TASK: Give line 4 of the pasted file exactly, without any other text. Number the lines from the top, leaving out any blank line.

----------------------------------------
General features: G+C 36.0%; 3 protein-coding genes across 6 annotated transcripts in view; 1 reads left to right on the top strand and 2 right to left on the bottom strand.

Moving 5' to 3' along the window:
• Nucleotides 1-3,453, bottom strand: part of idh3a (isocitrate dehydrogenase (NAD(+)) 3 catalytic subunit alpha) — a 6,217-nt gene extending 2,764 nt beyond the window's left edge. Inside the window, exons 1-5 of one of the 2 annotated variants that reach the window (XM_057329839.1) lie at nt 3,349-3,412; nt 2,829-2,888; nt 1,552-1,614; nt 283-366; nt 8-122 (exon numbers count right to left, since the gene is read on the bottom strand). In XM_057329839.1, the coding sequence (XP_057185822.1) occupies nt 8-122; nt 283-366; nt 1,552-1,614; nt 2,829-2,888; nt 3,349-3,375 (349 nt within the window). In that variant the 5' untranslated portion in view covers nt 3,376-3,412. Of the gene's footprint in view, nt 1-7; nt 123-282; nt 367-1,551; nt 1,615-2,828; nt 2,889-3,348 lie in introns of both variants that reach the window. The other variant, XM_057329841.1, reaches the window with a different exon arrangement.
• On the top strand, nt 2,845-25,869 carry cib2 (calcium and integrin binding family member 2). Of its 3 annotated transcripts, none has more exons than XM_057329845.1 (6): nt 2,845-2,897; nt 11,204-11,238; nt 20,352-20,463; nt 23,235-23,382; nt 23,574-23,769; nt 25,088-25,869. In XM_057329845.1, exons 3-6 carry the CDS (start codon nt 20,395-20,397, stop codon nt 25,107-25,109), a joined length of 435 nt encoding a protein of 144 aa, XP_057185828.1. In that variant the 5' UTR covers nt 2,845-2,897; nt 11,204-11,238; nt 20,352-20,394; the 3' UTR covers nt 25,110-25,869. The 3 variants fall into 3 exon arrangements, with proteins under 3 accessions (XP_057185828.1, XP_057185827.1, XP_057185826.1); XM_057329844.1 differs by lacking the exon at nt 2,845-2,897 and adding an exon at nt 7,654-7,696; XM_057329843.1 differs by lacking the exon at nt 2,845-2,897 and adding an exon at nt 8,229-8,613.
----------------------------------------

• On the top strand, nt 2,845-25,869 carry cib2 (calcium and integrin binding family member 2). Of its 3 annotated transcripts, none has more exons than XM_057329845.1 (6): nt 2,845-2,897; nt 11,204-11,238; nt 20,352-20,463; nt 23,235-23,382; nt 23,574-23,769; nt 25,088-25,869. In XM_057329845.1, exons 3-6 carry the CDS (start codon nt 20,395-20,397, stop codon nt 25,107-25,109), a joined length of 435 nt encoding a protein of 144 aa, XP_057185828.1. In that variant the 5' UTR covers nt 2,845-2,897; nt 11,204-11,238; nt 20,352-20,394; the 3' UTR covers nt 25,110-25,869. The 3 variants fall into 3 exon arrangements, with proteins under 3 accessions (XP_057185828.1, XP_057185827.1, XP_057185826.1); XM_057329844.1 differs by lacking the exon at nt 2,845-2,897 and adding an exon at nt 7,654-7,696; XM_057329843.1 differs by lacking the exon at nt 2,845-2,897 and adding an exon at nt 8,229-8,613.